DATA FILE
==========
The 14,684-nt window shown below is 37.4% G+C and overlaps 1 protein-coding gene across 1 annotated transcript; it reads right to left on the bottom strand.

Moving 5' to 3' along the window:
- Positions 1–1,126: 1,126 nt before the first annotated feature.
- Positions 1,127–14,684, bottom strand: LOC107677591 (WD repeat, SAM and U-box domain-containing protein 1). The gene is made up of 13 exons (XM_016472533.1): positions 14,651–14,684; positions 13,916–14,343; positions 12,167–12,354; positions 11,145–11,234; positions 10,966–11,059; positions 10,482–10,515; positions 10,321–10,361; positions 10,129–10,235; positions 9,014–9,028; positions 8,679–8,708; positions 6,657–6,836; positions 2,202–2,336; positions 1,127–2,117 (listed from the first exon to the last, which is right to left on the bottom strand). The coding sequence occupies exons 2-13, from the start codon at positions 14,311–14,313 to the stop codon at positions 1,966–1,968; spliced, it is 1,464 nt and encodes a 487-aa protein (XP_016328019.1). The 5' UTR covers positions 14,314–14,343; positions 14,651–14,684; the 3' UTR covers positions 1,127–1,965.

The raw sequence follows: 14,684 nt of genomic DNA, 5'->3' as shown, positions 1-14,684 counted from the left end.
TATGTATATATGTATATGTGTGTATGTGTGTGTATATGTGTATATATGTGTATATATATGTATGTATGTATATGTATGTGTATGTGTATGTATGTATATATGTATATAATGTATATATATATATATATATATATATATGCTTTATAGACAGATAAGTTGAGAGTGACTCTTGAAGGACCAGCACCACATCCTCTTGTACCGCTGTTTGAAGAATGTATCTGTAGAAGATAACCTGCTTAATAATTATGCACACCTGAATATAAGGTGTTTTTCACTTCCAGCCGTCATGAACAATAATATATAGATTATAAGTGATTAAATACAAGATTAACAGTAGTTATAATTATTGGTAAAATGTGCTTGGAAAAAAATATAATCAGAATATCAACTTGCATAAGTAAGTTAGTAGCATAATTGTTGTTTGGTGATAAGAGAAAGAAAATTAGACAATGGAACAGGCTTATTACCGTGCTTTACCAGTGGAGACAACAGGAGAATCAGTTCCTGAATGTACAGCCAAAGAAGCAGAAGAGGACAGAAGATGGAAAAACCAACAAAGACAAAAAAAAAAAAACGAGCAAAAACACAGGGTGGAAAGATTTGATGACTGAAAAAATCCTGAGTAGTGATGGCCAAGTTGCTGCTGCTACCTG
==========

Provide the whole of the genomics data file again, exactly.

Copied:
The 14,684-nt window shown below is 37.4% G+C and overlaps 1 protein-coding gene across 1 annotated transcript; it reads right to left on the bottom strand.

Moving 5' to 3' along the window:
- Positions 1–1,126: 1,126 nt before the first annotated feature.
- Positions 1,127–14,684, bottom strand: LOC107677591 (WD repeat, SAM and U-box domain-containing protein 1). The gene is made up of 13 exons (XM_016472533.1): positions 14,651–14,684; positions 13,916–14,343; positions 12,167–12,354; positions 11,145–11,234; positions 10,966–11,059; positions 10,482–10,515; positions 10,321–10,361; positions 10,129–10,235; positions 9,014–9,028; positions 8,679–8,708; positions 6,657–6,836; positions 2,202–2,336; positions 1,127–2,117 (listed from the first exon to the last, which is right to left on the bottom strand). The coding sequence occupies exons 2-13, from the start codon at positions 14,311–14,313 to the stop codon at positions 1,966–1,968; spliced, it is 1,464 nt and encodes a 487-aa protein (XP_016328019.1). The 5' UTR covers positions 14,314–14,343; positions 14,651–14,684; the 3' UTR covers positions 1,127–1,965.

The raw sequence follows: 14,684 nt of genomic DNA, 5'->3' as shown, positions 1-14,684 counted from the left end.
TATGTATATATGTATATGTGTGTATGTGTGTGTATATGTGTATATATGTGTATATATATGTATGTATGTATATGTATGTGTATGTGTATGTATGTATATATGTATATAATGTATATATATATATATATATATATATATGCTTTATAGACAGATAAGTTGAGAGTGACTCTTGAAGGACCAGCACCACATCCTCTTGTACCGCTGTTTGAAGAATGTATCTGTAGAAGATAACCTGCTTAATAATTATGCACACCTGAATATAAGGTGTTTTTCACTTCCAGCCGTCATGAACAATAATATATAGATTATAAGTGATTAAATACAAGATTAACAGTAGTTATAATTATTGGTAAAATGTGCTTGGAAAAAAATATAATCAGAATATCAACTTGCATAAGTAAGTTAGTAGCATAATTGTTGTTTGGTGATAAGAGAAAGAAAATTAGACAATGGAACAGGCTTATTACCGTGCTTTACCAGTGGAGACAACAGGAGAATCAGTTCCTGAATGTACAGCCAAAGAAGCAGAAGAGGACAGAAGATGGAAAAACCAACAAAGACAAAAAAAAAAAAACGAGCAAAAACACAGGGTGGAAAGATTTGATGACTGAAAAAATCCTGAGTAGTGATGGCCAAGTTGCTGCTGCTACCTG